On October 22, from 2-4 p.m., I held a teen program at the library. To my surprise, 14 wonderful teens showed up to put their culinary skills to the test. I was a little worried at first, as my judges were dropping like flies! Thankfully, my patrons really stepped it up and I had four volunteers before noon! They were troopers, tasting all of the insane combinations my teens came up with. Not only were my judges wonderful, but the community itself donated a huge chunk of the supplies. Fahrmeier Farms, located just outside of our town, donated three MASSIVE boxes of produce for the kids. The boxes contained green peppers, tomatoes, sweet potatoes and turnips! Half of the kids had never seen a turnip, let alone tasted one. It was a great experience for the teens and The University of Missouri Extension donated some education materials for the kids to take home. Each of my teen participants went home with some fresh produce, a small cookbook, a book from my “prize cart,” and brochures about healthy snacks. The program was a spectacular success, one which I will definitely try again.
14 teens in one room, all getting along and being creative! Pics or it didn’t happen, right? Well here you go…
I set the competition up a little differently than I normally do. Most of the time I have my programs scheduled down to the last second. This time, however, I decided to “go with the flow” in terms of time. I didn’t tell them how much time they would have to create each of their dishes, except for their appetizer. The “Quickfire Appetizer” round was their first challenge and I definitely made them dive into the competition. Each of the teams (anywhere from 1-3 kids) were told that they had to create an edible appetizer for the judges. They could only use 3 ingredients, it had to be able to be consumed in one bite and they had 15 min to do it! The kids really stepped it up, a lot used fruit to make their dish.
The next round was the “Entree Trivia” round. I actually borrowed this idea from another library and it worked really well. I created a series of trivia questions geared to middle school age kids and each team was asked three questions. If they got a question right, they were allowed to choose an ingredient that no other team was allowed to use after they had picked it. This forced the kids to create dishes that were unique. The entree round was the longest at 30 min, but I made them all clean up their chef’s stations. I told the kids the judges were also counting cleanliness in their total scores! The donated ingredients were a hit, a group tasted turnip (they thought it was an onion) for the first time! I thought it was amazing that some of these kids were trying it for the first time!
The final round was the “Healthy Dessert” dish. I was trying to promote healthy, local/seasonal foods and so the rules of the dessert round were a bit tricky. Each team had 25 min to create a dessert using ANY ingredients, including the ingredients that had been off-limits before. The only stipulation was that they had to utilize one vegetable in their final dish. I figured that, since the kids had been able to taste the majority of the foods, I would have a few who sweetened tomato juice, used sweet potatoes as a paste or marinated the turnips in a sweet juice concoction. The kids really struggled with this challenge though. A few took the challenge literally, dipping vegetables in chocolate sauce. My judges were troopers though, and took a bite of EVERY dish (no matter how crazy) the kids came up with! Kudos to them!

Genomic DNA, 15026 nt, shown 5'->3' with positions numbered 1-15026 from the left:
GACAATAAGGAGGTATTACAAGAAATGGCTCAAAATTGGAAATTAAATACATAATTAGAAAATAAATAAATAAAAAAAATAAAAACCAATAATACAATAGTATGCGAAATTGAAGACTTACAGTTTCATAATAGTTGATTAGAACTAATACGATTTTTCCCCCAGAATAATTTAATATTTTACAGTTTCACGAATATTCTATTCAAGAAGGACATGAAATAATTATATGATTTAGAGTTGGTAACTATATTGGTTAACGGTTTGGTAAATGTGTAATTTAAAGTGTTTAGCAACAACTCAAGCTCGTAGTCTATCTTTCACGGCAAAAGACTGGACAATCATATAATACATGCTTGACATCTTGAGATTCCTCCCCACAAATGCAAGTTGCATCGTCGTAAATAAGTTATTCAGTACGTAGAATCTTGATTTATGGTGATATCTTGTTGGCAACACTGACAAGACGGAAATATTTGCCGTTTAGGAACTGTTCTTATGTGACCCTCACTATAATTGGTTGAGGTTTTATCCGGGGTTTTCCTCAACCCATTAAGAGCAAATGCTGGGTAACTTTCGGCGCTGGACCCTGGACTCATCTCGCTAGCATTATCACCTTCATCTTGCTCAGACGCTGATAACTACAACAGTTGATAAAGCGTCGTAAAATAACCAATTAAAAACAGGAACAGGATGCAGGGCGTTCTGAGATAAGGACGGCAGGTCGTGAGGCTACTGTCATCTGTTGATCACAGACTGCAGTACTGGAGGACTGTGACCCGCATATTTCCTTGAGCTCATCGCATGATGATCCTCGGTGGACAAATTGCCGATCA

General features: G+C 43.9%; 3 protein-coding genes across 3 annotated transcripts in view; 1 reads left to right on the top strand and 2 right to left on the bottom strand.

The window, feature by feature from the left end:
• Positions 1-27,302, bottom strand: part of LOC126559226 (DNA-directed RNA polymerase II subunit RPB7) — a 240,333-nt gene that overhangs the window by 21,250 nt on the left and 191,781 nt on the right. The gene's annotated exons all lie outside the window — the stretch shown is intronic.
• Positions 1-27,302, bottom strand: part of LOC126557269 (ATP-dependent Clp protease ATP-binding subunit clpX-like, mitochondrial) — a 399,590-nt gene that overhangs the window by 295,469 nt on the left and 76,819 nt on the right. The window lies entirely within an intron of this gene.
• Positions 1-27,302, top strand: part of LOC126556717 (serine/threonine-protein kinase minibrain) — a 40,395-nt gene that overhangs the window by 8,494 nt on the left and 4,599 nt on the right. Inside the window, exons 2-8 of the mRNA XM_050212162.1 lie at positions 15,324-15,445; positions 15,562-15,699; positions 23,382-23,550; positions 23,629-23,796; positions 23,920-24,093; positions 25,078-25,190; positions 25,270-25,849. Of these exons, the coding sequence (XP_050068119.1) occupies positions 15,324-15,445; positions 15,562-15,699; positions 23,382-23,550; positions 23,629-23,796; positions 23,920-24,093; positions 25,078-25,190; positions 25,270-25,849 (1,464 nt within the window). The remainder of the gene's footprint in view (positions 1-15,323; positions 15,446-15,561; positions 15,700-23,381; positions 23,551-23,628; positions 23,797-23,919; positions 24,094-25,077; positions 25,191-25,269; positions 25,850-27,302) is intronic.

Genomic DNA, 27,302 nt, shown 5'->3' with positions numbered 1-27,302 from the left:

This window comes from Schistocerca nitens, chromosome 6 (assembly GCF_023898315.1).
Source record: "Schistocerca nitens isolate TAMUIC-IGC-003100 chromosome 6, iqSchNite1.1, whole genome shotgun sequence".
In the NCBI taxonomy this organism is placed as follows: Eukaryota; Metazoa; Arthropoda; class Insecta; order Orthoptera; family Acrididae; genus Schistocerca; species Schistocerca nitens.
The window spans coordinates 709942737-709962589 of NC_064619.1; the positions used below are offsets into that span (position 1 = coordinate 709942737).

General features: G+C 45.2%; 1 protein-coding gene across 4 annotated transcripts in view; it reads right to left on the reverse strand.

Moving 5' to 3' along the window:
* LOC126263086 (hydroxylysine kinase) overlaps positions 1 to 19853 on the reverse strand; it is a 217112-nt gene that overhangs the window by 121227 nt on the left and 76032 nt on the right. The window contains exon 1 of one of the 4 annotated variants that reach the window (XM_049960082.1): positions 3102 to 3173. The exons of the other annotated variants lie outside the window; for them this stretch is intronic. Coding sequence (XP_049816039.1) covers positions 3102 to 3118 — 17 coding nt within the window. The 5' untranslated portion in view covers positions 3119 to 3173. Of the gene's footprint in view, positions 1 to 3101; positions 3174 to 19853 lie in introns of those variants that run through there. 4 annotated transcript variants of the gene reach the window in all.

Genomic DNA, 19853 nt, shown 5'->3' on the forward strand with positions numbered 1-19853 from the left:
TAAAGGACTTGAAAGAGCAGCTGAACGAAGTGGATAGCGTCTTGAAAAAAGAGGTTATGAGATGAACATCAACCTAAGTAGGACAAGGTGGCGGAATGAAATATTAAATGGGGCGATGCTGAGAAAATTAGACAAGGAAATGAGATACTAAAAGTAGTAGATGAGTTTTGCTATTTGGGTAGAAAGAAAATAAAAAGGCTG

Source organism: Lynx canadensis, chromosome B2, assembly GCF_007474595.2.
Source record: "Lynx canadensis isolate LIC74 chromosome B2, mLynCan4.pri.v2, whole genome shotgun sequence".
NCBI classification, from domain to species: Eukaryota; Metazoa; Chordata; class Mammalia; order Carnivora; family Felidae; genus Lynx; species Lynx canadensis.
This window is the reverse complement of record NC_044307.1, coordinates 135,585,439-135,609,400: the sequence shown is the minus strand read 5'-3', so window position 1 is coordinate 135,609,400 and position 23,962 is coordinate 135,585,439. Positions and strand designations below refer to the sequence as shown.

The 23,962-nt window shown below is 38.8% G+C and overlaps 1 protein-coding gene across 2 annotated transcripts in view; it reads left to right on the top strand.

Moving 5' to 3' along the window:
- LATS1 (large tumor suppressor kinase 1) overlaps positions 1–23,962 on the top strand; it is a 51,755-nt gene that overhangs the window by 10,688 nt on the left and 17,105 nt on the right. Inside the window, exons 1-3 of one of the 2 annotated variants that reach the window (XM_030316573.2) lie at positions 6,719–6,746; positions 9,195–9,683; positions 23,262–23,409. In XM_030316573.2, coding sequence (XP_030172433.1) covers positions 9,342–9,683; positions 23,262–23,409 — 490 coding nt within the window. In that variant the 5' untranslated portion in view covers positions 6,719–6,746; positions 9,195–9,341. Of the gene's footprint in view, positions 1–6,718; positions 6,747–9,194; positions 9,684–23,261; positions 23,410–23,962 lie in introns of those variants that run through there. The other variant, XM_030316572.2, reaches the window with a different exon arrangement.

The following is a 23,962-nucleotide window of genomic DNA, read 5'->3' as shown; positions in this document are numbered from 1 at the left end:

If you have any questions about the shopping list, getting food donations or planning the program. Shoot me an email and I will be more than happy to share my resources with you. I have the trivia questions already typed up and the “itinerary” for the program saved. I even have the judges ballots I will let you have. I will post everything on Scribd when I get to work on Tuesday.
2 thoughts on “Teen Iron Chef”
I would love to do this programs with my teens at the library! Could you please send me any information you can share such as the shopping list, getting food donations and planning the program? Also, how could I go about getting donations of the educational materials, cookbooks, etc? Thanks so much in advance for your help! You have so many great programming ideas:)
The shopping list was really dictated by what was seasonal (trying to teach kids about eating healthy) and what was ultimately donated to us by the CSA. Depending on where you live, you may contact some of the local farms that are at the farmers market and see if they are willing to donate a box of fresh veggies. I also went through my local University Extension Office and talked with the nutrition department. They were more than happy to provide educational resources and material!
As far as cookbook donations, we weeded the libraries cookbooks (old cookbooks) and also asked for a donation from several local bookstores (used books and new books) to use as prizes.
A few weeks ahead of everything, I contacted people who I thought would make good judges and also made a poster asking for volunteer judges.
Make sure you purchase a box of gloves (for sanitary reasons) so the kids can wear those while they handle the food.
Shoot me an email aroundthestacks[at]gmail[dot]com if you have any questions!